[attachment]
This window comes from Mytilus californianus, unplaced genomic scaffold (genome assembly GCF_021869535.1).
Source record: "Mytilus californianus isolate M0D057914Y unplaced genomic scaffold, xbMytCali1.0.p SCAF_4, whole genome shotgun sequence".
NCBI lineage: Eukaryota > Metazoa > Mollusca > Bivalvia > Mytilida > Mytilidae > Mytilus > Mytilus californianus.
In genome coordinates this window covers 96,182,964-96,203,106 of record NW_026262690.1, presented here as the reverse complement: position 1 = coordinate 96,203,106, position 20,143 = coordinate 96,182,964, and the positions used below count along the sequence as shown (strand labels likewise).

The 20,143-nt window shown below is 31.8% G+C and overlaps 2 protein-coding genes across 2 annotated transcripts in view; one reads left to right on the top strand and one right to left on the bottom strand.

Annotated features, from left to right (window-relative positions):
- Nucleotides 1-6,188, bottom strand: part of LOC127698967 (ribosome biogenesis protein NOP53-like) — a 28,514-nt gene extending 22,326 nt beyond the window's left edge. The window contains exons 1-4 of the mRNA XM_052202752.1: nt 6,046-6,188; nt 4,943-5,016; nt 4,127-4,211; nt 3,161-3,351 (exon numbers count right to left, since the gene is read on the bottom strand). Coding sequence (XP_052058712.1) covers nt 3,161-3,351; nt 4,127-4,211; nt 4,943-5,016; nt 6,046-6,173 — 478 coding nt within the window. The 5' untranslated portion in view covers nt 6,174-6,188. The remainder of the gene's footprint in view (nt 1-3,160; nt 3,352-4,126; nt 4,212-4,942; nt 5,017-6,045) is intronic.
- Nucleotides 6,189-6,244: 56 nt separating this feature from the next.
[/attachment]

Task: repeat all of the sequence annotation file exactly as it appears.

This window comes from Mytilus californianus, unplaced genomic scaffold (genome assembly GCF_021869535.1).
Source record: "Mytilus californianus isolate M0D057914Y unplaced genomic scaffold, xbMytCali1.0.p SCAF_4, whole genome shotgun sequence".
NCBI lineage: Eukaryota > Metazoa > Mollusca > Bivalvia > Mytilida > Mytilidae > Mytilus > Mytilus californianus.
In genome coordinates this window covers 96,182,964-96,203,106 of record NW_026262690.1, presented here as the reverse complement: position 1 = coordinate 96,203,106, position 20,143 = coordinate 96,182,964, and the positions used below count along the sequence as shown (strand labels likewise).

The 20,143-nt window shown below is 31.8% G+C and overlaps 2 protein-coding genes across 2 annotated transcripts in view; one reads left to right on the top strand and one right to left on the bottom strand.

Annotated features, from left to right (window-relative positions):
- Nucleotides 1-6,188, bottom strand: part of LOC127698967 (ribosome biogenesis protein NOP53-like) — a 28,514-nt gene extending 22,326 nt beyond the window's left edge. The window contains exons 1-4 of the mRNA XM_052202752.1: nt 6,046-6,188; nt 4,943-5,016; nt 4,127-4,211; nt 3,161-3,351 (exon numbers count right to left, since the gene is read on the bottom strand). Coding sequence (XP_052058712.1) covers nt 3,161-3,351; nt 4,127-4,211; nt 4,943-5,016; nt 6,046-6,173 — 478 coding nt within the window. The 5' untranslated portion in view covers nt 6,174-6,188. The remainder of the gene's footprint in view (nt 1-3,160; nt 3,352-4,126; nt 4,212-4,942; nt 5,017-6,045) is intronic.
- Nucleotides 6,189-6,244: 56 nt separating this feature from the next.